Power Authority chief predicts state energy crisis
Kessel pushes plans for solar, wind alternatives
As Richard Kessel, CEO and president of the New York Power Authority, started his lecture Tuesday morning at the Cornell University Africana Center, he reminisced about his college days spent hitchhiking from Colgate University to Cornell, often for music events such as a well-remembered Temptations concert.
But as he continued, he offered a daunting hypothesis: There will be an energy crisis in New York State in a couple of years.
"The one thing you can't do with energy is sit on your butt," Kessel said. "I'm telling you, I think we are going to have some serious problems in the country and this region probably in 2012 or 2013. We have to get ahead of it as fast as we can."
When the economy recovers, Kessel said, growth in electricity will be significant. He does not think this region, or country, is prepared to deal with such a surge.
As a result, Kessel highlighted a few projects the Power Authority has started. The projects have four main priorities: Producing power, sparking economic development, utilizing renewable energy and energy efficiency.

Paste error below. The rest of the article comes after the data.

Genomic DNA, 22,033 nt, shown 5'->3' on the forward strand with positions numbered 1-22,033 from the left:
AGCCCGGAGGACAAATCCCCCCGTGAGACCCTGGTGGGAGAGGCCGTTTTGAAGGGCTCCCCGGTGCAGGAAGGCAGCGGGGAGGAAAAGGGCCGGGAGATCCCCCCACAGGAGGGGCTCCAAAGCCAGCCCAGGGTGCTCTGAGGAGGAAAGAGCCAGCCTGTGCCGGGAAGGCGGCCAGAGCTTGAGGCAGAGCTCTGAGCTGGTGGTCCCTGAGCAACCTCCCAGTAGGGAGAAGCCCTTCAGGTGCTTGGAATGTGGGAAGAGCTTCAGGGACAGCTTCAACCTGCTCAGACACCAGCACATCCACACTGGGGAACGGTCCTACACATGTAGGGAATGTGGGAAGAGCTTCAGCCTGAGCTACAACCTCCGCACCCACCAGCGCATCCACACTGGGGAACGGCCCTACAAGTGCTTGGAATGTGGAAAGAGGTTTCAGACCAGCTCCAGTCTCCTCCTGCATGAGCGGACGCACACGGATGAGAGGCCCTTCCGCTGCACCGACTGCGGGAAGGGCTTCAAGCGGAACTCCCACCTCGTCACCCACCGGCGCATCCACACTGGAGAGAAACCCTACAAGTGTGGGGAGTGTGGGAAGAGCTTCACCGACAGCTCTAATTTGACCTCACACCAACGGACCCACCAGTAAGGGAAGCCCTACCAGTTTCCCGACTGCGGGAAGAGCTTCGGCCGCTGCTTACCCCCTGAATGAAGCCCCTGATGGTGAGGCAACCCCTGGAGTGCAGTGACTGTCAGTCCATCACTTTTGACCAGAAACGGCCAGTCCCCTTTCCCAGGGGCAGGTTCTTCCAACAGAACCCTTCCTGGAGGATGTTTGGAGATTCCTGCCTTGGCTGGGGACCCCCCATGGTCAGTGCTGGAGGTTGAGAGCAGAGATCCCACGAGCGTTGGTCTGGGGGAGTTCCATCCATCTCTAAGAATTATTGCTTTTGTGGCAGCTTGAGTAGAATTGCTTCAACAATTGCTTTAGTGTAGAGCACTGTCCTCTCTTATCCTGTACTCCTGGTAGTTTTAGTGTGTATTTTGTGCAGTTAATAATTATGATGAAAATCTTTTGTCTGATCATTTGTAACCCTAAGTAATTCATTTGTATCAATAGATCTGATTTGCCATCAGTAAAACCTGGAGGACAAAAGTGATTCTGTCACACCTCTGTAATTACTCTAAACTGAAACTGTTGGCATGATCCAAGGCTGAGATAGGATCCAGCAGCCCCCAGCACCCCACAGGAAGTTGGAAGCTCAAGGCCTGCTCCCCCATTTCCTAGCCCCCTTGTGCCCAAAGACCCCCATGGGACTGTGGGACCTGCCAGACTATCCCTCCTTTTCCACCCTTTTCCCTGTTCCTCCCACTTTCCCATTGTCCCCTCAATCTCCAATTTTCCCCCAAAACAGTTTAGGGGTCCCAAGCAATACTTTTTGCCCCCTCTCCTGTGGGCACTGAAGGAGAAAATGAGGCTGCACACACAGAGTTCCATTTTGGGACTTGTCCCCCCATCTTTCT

"There is a need to reduce our dependence on fossil fuels and clean up the environment," Kessel said.
To do so, Kessel discussed a 100-megawatt solar statewide project. The Power Authority asked for bids from companies to do solar installations, primarily on public facilities throughout New York. He hopes to see the projects take shape next year.
"It is not only good for the environment and sustainability, but it creates jobs," Kessel said.
Another project Kessel discussed is an off-shore wind project in the Great Lakes on Lake Erie, Lake Ontario or both. The project will build 120 to 500 megawatts of generation and the Power Authority will select a developer or developers by early next year.
Kessel also highlighted some projects he hopes the Power Authority gets done. He wants to build a transmission line from Canada to New York City and Long Island. It would have the ability to import 2,000 megawatts of wind and hydro power into the state.
In addition to the Great Lakes wind efforts, Kessel hopes for a similar project in the Atlantic Ocean. While most of the opposition is because of the aesthetics, with an energy crisis looming there is a need to act fast, Kessel said.
"You can't wait. You have to do it now," Kessel said, "and hopefully, we are very close to doing that."